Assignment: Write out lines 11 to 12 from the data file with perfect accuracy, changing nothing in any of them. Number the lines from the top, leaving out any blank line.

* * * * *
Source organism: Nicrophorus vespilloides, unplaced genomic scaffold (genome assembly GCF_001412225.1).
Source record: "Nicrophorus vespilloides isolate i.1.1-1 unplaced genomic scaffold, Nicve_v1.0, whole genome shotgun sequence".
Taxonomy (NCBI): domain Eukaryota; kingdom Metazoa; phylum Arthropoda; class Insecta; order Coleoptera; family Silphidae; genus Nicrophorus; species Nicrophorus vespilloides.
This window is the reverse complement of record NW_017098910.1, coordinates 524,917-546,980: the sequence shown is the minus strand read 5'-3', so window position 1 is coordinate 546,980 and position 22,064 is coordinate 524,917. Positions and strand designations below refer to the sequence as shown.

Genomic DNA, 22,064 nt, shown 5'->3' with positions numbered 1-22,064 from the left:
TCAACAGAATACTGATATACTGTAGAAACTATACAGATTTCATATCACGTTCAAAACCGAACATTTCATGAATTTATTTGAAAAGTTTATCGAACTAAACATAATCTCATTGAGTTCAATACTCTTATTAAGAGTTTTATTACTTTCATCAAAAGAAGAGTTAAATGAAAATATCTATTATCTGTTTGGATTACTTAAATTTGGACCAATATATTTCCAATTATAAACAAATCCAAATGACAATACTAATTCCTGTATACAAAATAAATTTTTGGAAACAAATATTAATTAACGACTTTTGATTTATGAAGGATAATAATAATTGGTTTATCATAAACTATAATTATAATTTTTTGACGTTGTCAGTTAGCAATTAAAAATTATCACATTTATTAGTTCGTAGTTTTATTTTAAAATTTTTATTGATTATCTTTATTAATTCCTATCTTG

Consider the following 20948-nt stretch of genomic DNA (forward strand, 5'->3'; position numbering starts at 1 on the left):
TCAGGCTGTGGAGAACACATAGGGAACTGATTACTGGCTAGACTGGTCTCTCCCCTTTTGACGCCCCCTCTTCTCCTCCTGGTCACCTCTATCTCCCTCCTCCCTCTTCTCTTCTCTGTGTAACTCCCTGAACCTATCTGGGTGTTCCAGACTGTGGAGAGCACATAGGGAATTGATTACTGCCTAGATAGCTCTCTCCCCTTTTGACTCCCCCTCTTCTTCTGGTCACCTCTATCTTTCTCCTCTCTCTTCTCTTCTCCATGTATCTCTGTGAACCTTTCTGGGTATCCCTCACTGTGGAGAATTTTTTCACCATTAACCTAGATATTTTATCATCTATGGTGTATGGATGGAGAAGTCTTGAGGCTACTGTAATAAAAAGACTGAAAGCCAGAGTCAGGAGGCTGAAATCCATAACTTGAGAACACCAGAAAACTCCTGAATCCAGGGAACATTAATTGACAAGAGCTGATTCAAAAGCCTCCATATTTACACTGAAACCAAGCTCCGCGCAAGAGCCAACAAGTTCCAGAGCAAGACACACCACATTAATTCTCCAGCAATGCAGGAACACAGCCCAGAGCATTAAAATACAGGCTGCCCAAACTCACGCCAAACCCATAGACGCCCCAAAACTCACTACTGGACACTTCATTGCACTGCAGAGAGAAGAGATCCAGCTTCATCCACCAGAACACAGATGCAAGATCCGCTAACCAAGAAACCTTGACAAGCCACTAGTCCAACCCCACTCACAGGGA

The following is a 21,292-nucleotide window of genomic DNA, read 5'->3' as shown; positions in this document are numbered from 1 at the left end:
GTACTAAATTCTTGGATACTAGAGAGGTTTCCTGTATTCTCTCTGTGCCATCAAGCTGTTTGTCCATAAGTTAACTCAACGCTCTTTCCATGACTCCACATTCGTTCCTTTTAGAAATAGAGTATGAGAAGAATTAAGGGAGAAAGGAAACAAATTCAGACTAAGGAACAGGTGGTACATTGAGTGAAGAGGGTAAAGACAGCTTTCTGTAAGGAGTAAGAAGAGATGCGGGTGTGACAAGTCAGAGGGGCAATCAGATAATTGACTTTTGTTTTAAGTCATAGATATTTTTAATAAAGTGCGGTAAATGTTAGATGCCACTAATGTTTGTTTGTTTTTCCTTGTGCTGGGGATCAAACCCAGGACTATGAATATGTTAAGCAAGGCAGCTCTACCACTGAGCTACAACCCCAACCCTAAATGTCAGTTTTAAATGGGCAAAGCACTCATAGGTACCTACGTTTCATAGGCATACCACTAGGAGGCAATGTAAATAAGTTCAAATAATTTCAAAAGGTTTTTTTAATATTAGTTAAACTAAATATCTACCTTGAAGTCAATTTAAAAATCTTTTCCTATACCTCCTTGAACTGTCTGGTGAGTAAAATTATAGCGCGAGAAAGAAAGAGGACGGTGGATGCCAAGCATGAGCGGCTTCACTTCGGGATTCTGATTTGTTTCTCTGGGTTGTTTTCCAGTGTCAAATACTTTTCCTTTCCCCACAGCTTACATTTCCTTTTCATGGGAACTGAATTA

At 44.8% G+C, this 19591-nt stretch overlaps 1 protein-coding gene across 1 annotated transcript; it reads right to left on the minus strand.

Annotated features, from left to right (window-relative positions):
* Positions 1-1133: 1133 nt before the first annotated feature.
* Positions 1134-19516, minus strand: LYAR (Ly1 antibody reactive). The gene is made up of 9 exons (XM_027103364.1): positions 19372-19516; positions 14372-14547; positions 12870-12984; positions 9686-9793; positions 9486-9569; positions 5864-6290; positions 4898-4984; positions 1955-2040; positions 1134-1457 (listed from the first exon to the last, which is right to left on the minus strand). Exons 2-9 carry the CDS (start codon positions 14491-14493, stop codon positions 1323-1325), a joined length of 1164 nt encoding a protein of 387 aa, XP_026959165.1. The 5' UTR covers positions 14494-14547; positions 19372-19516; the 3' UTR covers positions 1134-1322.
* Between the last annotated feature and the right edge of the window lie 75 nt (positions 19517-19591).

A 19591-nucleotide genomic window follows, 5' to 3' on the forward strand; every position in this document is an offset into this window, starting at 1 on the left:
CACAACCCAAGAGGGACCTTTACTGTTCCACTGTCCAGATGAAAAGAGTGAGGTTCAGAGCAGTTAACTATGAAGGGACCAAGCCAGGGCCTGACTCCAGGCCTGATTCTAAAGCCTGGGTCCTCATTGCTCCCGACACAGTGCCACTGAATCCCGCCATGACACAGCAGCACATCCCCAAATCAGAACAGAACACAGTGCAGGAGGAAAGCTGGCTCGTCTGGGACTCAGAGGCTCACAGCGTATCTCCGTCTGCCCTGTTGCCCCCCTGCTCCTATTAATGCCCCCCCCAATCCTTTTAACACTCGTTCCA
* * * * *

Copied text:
At 44.8% G+C, this 19591-nt stretch overlaps 1 protein-coding gene across 1 annotated transcript; it reads right to left on the minus strand.

Annotated features, from left to right (window-relative positions):